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A cleave in an optical fiber is a deliberate, controlled break, intended to create a perfectly flat endface, perpendicular to the longitudinal axis of the fiber. Since there are no crystalline planes in glass, this process is not cleavage in the crystallographic sense of the word, although the techniques used and the finished result are quite similar.
A good cleave is required for a successful splice of an optical fiber, whether by fusion or mechanical means. Also, some types of fiber-optic connectors do not employ abrasives and polishers. Instead, they use some type of cleaving technique to trim the fiber to its proper length, and produce a smooth, flat perpendicular endface.
A cleave is made by first introducing a microscopic fracture ("nick") into the fiber with a special tool, called a cleaving tool, which has a sharp blade of some hard material, such as diamond, sapphire, or tungsten carbide. If proper tension is applied to the fiber as the nick is made, or immediately afterward (this may be done by the cleaving tool in some designs, or manually in other designs), the fracture will propagate in a controlled fashion, creating the desired endface.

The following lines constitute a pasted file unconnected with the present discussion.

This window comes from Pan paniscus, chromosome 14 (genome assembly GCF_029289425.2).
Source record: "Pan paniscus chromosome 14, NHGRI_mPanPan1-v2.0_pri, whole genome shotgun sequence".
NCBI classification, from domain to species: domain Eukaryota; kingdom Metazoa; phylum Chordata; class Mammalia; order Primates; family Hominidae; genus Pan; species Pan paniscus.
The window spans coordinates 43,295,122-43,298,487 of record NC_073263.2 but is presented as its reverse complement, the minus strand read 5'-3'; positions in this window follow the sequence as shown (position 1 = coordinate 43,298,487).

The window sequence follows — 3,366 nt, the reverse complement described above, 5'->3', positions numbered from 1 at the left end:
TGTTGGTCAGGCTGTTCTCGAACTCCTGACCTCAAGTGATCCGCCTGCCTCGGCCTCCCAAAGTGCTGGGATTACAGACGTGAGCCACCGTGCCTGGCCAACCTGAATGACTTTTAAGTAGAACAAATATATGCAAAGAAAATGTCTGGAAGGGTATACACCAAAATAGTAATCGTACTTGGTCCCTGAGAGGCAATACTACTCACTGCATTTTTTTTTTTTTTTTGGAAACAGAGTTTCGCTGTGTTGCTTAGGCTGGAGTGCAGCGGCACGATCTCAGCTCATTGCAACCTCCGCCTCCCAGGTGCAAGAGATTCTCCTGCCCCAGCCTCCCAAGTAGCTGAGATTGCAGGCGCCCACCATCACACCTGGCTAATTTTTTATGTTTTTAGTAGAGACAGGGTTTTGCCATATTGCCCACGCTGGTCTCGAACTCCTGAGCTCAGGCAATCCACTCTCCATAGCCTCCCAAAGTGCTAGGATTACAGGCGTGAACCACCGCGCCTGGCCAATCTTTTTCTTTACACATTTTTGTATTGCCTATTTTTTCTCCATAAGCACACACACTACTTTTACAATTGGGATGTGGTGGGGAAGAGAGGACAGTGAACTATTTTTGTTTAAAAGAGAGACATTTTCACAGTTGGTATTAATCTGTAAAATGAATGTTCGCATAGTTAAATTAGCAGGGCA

- Pen-shaped scribe (aka diamond-tip scribe or diamond wedge scribe) looks like a ballpoint pen, but has a small wedge tip made of diamond or other hard material. This tool is used with the "scratch and pull" technique. First the fiber is scribed perpendicular to its length. The fiber is then pulled, which breaks at the scribe. This tool requires an experienced operator to produce good cleaves.
- Mechanical cleavers clamp the fiber in the correct position before a diamond wheel or blade scribes the fiber. Then, a force is applied and the fiber gives a nice break at the scribe. Mechanical cleavers give nicer and more repeatable cleaves.
- Multifiber cleavers are used for ribbon fiber cables.
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